++ed by:
PERLANCAR TSIBLEY KWAKWA

3 PAUSE users

Rob Hoelz
and 1 contributors

NAME

Devel::Trace::Syscall - Print a stack trace whenever a system call is made

VERSION

version 0.05

SYNOPSIS

    # from the command line
    perl -d:Trace::Syscall=open my-script.pl # print a stack trace whenever open() is used

    perl -d:Trace::Syscall=open,openat my-script.pl # same thing, but for openat too

DESCRIPTION

Have you ever been looking at the strace output for a Perl process, looking at all of the calls to open or whatever and wondering "where the heck in my program are those happening"? You ack the source code for calls to open in vain, only to find that it's a stray invocation of -T that you missed.

Does this sound familiar to you? If so, you may find this module useful. Once loaded, it uses ptrace to trace the process, printing a stack trace whenever one of the system calls you specify is called. How cool is that!

CAVEATS

  • Events that happen during the BEGIN phase of a program are ignored by default; if you want to see these events, add BEGIN { $DB::single = 1 } to the beginning of your program.

  • I have no idea how this module behaves when there are multiple interpreters present in a single process, or in conjunction with threads. It may work, it may blow your computer up, it may summon an army of squirrels to raid your kitchen. I highly doubt it will do either of the latter two, but I also doubt it will work either. Use at your own risk!

  • This is intended as a debugging tool only; I don't know how this may affect a production system, so I don't recommend using it in one.

  • Linux-only for now. Patches to add support for other operating systems are welcome!

  • System calls happening at global destruction time might be interesting.

  • x86_64 only for now. Patches to add support for other architectures are welcome!

  • There's no support for tracing grandchildren after a child fork()s. This is because we have no guarantee that the grandchild will even be a Perl process, let alone one run with -d:Trace::Syscall.

  • You can't monitor exit/exit_group.

  • If you're monitoring open, you may see some locale data get loaded shortly after your first system call. This is due to some behavior in Carp.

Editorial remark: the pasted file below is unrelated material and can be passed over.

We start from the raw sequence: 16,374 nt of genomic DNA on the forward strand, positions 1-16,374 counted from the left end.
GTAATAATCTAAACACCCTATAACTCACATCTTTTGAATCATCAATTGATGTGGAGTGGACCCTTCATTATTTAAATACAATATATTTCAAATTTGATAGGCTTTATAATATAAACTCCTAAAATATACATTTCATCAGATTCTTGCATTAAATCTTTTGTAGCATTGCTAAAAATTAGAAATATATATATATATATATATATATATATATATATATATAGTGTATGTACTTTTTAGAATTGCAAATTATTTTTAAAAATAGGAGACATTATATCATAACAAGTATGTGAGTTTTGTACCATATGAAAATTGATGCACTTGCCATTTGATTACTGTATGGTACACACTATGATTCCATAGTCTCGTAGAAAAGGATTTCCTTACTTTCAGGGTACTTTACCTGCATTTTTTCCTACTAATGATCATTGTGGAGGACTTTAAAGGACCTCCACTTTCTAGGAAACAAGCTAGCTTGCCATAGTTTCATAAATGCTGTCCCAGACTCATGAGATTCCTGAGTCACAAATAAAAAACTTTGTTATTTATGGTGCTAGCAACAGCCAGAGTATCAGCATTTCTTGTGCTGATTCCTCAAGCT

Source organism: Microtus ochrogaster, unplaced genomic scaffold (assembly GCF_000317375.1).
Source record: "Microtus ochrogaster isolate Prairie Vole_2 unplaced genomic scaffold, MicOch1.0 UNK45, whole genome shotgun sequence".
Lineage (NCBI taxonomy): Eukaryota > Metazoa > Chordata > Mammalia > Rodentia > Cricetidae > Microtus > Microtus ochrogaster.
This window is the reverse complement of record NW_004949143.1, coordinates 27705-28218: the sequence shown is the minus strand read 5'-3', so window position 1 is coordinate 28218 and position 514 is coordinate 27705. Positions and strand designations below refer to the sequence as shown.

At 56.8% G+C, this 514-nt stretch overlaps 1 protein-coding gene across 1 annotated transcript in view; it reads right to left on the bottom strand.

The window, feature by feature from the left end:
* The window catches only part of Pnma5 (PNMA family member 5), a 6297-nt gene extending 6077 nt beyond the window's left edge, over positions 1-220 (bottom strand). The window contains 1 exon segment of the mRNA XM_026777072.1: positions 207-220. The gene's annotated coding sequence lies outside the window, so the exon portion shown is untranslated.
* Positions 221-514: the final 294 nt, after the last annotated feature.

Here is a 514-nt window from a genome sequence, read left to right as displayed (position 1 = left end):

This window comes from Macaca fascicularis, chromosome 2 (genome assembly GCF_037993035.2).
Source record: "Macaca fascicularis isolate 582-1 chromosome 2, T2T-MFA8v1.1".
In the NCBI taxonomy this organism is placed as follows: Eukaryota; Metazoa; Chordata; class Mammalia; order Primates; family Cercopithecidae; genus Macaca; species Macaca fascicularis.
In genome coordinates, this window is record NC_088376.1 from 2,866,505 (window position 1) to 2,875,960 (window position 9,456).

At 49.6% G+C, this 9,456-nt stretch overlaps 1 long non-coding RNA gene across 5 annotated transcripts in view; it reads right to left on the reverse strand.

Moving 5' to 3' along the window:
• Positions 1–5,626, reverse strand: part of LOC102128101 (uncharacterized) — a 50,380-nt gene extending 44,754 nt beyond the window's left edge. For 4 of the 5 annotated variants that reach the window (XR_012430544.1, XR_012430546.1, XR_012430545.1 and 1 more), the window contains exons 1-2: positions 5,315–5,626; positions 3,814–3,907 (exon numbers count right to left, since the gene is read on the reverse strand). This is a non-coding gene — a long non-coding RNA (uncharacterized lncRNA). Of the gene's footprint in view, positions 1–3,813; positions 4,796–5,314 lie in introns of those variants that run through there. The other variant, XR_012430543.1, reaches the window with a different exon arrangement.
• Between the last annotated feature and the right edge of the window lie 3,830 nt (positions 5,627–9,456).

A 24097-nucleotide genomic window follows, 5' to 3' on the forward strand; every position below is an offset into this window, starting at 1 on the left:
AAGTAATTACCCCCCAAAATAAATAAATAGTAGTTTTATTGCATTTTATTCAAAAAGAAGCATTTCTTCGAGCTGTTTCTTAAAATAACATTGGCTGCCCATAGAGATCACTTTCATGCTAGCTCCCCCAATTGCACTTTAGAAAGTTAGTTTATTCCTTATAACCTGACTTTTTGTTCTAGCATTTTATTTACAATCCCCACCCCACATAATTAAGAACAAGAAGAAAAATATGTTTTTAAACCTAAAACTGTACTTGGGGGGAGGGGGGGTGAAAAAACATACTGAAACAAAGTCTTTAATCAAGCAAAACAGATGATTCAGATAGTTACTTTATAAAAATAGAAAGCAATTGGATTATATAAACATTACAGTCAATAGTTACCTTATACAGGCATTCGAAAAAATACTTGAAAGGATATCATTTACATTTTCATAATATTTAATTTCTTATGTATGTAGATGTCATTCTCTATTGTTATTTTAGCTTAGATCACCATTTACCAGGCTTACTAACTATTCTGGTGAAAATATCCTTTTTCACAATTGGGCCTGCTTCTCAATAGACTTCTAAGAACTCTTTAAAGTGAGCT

• Some Perl functions that make system calls (ex. write called via print/say) use tricks like buffering to avoid repeated system calls, which may make it look like the writing is happening on a different line. If you're interested in system calls like these, you may want to enable things like autoflush.

  • Some system calls have different variants that may be used by different versions of the C library or perl itself (eg. open and openat) - keep this in mind when trying to trace different system calls, as one your targets' variants may end up getting used by the script instead!

FUTURE IDEAS

There are things I'd like to add in the future if interest fuels its development:

  • Support for other operating systems

  • Report arguments for more system calls, and improve how they are displayed

  • Have a hook that users can use for finer-grain control

SEE ALSO

ptrace(2)

AUTHOR

Rob Hoelz <rob@hoelz.ro>

COPYRIGHT AND LICENSE

This software is copyright (c) 2017 by Rob Hoelz.

This is free software; you can redistribute it and/or modify it under the same terms as the Perl 5 programming language system itself.

BUGS

Please report any bugs or feature requests on the bugtracker website https://github.com/hoelzro/devel-trace-syscall/issues

When submitting a bug or request, please include a test-file or a patch to an existing test-file that illustrates the bug or desired feature.